How to Split up the Songwriters' Shares in a Band

How to Split up the Songwriters' Shares in a Band

By Les Stroud

Waaaaaay back in the early '80s I went to a songwriting seminar. I have never forgotten what one of the writers said to us all. The question put to him was, “How do you split up royalties, my drummer wants a piece”. His answer was candid and straight to the point. He said something like: “Look unless you just wrote Stairway To Heaven and you’re certain it will be the last great thing you ever write, just split it all up evenly amongst the band.” And I would add to that, even for the drummer who is sleeping over on the floor and seemingly not contributing.

We writers of lyric and melody tend to put ourselves on a writer’s pedestal. But the list of songs that truly struck a chord with the audience (pun intended) because of some little bass lick or drum fill opening is nearly endless. No, I don’t believe that the strength of a song comes down to the sound of the reverb on the delay on the snare, let’s not go too far here. But what a musician contributes in the studio, can sometimes make all the difference in the world. They should be honoured for that contribution.

Cream struggled endlessly trying to get "Sunshine of Your Love" to work in the studio and it wasn’t until Tom Dowd, the producer, stepped in and told Ginger Baker to play an “Indian” rhythm on the kit and lo and behold it gelled into the perfect rock song it is. Tom didn’t get a share of the writers credit however.

A Canadian band I worked with once told me of their terrific method for splitting up the writer’s royalties with the whole band and yet still honouring the two writers who stayed up all night crafting the lyrics, melody and chord structure of the song. They take the publishing royalty plus 50% of the writer’s royalties and that goes directly to the main writer(s) split evenly if there are more than one. Then the remaining 50% of the writer’s royalties is split amongst the band including the main writer because he or she is after all, also a part of the band. In this way everyone is honoured for their contribution to the art no matter how small or seemingly insignificant.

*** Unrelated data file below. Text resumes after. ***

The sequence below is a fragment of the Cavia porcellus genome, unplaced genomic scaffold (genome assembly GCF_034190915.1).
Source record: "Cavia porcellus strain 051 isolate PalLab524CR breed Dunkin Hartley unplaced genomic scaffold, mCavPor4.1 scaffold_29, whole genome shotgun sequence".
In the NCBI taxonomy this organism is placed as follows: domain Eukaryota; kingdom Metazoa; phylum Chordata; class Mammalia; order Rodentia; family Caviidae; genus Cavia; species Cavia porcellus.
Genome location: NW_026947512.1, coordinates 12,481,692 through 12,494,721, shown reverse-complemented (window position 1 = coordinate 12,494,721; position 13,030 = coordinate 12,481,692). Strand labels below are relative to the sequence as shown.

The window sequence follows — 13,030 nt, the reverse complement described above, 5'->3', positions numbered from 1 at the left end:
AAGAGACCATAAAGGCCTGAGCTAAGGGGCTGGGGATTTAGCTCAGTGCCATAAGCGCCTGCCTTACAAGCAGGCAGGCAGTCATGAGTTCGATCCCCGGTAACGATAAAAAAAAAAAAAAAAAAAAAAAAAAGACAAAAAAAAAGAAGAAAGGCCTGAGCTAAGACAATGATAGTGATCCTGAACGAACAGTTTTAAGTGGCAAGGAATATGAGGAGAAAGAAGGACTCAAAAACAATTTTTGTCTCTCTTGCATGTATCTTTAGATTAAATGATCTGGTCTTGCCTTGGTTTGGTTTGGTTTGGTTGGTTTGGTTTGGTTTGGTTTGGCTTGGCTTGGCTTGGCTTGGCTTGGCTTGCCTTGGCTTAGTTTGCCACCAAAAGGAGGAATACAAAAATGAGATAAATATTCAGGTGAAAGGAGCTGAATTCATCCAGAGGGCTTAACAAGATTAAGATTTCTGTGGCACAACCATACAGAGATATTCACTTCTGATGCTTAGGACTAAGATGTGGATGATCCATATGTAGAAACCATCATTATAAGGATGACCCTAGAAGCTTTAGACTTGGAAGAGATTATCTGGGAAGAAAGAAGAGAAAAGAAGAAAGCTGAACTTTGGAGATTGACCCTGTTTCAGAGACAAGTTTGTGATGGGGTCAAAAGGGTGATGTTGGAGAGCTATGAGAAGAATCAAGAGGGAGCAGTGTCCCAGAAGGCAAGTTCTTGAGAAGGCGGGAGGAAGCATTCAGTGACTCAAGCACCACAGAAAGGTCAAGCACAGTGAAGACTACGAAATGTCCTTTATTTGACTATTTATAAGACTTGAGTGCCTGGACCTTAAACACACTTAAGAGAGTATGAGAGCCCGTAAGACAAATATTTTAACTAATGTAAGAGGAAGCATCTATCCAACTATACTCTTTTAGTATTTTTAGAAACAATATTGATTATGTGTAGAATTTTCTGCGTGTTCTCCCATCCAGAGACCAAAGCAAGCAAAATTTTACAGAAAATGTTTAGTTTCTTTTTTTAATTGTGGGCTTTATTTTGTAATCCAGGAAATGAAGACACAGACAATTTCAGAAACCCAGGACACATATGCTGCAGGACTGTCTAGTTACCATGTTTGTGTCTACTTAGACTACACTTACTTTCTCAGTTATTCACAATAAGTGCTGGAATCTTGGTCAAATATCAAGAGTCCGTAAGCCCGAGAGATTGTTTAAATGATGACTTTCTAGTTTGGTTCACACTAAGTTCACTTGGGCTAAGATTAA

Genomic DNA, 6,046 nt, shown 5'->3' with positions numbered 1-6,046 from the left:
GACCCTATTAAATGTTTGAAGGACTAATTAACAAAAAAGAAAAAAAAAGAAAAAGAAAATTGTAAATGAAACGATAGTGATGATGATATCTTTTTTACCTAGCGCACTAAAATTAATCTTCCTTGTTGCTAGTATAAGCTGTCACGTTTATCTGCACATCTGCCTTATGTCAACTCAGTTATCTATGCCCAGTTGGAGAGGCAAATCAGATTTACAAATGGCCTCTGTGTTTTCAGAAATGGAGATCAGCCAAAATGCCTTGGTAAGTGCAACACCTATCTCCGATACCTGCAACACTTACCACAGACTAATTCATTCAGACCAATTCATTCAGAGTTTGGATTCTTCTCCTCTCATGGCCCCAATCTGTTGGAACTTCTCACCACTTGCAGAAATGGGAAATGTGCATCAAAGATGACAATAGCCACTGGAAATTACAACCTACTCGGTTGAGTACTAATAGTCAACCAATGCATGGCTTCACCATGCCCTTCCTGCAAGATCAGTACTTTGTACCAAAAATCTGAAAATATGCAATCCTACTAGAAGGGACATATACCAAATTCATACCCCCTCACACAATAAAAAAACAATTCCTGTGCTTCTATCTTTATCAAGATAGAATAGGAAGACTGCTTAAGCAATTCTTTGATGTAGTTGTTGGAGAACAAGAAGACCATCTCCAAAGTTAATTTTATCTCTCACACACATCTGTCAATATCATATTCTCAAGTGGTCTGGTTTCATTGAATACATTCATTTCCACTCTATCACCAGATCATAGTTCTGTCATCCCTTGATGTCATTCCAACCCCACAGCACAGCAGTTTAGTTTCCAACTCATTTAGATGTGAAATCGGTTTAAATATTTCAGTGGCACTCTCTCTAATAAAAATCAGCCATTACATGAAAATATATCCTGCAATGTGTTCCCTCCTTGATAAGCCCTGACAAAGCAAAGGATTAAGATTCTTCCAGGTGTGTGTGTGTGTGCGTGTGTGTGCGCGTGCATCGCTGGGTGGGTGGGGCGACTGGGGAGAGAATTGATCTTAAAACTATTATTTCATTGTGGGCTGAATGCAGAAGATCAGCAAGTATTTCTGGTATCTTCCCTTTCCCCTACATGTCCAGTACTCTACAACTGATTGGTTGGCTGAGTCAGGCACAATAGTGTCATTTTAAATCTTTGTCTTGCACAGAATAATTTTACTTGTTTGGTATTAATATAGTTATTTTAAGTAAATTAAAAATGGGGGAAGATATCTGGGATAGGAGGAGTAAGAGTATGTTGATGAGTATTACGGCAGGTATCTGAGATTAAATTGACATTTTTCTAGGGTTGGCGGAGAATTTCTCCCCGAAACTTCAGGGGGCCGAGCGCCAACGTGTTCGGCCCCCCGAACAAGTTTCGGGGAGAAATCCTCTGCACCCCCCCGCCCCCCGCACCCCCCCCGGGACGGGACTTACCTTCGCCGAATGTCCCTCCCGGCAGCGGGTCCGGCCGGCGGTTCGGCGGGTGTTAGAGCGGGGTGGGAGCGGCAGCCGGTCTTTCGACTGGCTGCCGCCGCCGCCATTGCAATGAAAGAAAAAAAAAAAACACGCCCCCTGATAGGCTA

The moral of the story is - relax. You will write more great songs and anyway, isn’t it a joy to share the spotlight with another person if you are so graced as to see your music receive attention and success? It’s still going to be your name on the album credit but the players will always know they get to share in a piece of the musical pie.

Les Stroud continues to forge new pathways with his artistry and as such has three new albums and a major concert announcement releasing soon. You can follow Les Stroud’s musical endeavours and sign up for his newsletter at